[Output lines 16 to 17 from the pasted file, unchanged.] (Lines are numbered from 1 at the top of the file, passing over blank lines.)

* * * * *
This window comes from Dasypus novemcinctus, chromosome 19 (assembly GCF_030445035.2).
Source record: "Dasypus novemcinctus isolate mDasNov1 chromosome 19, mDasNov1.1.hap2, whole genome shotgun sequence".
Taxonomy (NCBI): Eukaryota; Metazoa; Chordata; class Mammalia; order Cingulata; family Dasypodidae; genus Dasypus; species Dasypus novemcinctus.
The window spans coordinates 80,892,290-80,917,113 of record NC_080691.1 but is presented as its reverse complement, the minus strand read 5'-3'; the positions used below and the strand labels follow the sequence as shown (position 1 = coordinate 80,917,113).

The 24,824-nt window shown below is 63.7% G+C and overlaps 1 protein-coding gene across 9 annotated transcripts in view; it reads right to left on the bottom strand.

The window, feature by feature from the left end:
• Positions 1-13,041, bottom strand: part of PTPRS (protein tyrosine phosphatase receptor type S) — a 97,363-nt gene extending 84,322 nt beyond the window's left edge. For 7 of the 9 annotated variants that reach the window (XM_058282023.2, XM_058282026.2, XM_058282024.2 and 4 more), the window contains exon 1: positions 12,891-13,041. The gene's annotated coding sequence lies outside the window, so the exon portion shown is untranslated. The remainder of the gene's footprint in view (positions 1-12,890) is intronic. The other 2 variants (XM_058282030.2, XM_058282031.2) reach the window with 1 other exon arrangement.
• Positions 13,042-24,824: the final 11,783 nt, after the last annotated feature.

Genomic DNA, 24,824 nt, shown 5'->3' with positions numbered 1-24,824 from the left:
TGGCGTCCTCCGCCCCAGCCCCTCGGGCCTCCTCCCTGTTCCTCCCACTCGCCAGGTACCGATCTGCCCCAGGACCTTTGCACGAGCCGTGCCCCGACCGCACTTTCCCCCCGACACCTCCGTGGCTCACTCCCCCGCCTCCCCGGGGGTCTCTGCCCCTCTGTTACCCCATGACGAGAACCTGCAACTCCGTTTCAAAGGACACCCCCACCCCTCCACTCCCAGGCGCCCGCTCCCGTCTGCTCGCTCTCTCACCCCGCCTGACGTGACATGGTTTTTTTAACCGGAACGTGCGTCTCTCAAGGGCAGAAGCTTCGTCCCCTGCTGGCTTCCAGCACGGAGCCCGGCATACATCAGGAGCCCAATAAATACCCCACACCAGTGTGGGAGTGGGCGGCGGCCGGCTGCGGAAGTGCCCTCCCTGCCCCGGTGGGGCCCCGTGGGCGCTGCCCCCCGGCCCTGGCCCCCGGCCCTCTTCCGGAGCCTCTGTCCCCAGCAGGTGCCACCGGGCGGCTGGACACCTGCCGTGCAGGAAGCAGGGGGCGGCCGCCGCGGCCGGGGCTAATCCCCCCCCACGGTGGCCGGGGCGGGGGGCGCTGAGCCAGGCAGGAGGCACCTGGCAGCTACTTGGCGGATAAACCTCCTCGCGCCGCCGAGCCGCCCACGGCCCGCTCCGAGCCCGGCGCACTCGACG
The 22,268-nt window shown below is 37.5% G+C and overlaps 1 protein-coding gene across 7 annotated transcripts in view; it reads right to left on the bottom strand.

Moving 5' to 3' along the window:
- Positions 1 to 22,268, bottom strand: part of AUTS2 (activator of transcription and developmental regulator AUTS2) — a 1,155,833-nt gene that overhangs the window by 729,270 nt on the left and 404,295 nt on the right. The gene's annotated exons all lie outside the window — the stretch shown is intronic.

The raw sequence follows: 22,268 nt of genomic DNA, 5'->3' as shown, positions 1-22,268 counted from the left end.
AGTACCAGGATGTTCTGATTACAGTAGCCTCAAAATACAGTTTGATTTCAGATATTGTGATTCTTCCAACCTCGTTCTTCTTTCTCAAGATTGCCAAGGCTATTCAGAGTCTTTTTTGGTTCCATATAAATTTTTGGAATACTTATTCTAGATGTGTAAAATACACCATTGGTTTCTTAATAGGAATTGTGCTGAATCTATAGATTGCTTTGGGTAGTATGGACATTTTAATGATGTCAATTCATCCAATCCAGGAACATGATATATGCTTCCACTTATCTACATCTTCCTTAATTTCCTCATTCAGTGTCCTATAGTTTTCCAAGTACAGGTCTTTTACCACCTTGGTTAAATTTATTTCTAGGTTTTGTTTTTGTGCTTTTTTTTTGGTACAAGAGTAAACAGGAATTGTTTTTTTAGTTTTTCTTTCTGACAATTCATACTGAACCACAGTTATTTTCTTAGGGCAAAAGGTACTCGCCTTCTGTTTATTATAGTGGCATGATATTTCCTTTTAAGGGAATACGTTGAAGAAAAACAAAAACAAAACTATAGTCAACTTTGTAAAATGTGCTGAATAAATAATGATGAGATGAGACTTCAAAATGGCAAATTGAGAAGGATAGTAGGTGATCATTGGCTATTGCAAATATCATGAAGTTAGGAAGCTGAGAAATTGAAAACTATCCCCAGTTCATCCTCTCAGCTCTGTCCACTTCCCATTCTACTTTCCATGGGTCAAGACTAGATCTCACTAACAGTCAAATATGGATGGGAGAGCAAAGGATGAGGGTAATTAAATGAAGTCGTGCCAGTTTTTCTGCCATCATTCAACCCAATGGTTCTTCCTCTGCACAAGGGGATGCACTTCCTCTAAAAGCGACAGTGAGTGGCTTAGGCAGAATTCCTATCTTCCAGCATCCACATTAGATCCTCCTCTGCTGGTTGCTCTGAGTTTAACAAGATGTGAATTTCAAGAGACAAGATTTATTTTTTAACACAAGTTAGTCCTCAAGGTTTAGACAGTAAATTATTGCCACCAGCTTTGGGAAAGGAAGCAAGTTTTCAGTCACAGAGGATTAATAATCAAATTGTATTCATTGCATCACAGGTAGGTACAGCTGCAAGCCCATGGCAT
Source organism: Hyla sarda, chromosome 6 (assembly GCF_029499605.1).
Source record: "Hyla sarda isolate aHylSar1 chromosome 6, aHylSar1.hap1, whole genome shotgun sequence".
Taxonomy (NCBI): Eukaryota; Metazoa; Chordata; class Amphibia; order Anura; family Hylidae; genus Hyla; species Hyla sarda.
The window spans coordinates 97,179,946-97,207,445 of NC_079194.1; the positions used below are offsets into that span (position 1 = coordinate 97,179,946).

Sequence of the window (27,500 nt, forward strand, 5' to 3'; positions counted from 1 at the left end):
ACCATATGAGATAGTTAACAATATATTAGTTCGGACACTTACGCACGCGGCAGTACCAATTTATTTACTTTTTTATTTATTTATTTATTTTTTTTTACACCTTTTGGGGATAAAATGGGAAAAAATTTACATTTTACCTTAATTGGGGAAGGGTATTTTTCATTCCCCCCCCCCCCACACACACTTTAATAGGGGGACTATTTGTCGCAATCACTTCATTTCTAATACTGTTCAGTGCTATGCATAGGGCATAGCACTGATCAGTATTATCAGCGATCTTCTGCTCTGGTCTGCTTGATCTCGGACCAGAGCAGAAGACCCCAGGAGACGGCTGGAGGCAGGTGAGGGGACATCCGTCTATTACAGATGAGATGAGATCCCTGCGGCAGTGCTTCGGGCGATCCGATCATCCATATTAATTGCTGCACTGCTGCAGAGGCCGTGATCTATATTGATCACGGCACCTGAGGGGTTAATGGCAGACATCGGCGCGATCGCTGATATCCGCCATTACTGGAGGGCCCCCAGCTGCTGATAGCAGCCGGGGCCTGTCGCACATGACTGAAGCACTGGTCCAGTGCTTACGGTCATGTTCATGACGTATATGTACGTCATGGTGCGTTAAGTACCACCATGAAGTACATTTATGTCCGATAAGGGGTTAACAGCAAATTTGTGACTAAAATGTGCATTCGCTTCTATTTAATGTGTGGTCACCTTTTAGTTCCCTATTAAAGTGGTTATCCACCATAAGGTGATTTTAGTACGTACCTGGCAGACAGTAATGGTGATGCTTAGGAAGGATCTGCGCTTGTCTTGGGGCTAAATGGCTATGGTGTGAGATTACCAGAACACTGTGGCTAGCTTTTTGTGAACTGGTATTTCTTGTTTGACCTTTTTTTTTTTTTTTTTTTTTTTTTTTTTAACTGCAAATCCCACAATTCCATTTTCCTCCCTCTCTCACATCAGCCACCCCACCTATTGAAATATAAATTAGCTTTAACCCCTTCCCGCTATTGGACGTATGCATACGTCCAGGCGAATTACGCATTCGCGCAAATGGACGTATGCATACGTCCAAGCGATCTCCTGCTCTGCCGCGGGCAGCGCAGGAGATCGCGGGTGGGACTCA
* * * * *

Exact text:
Source organism: Hyla sarda, chromosome 6 (assembly GCF_029499605.1).
Source record: "Hyla sarda isolate aHylSar1 chromosome 6, aHylSar1.hap1, whole genome shotgun sequence".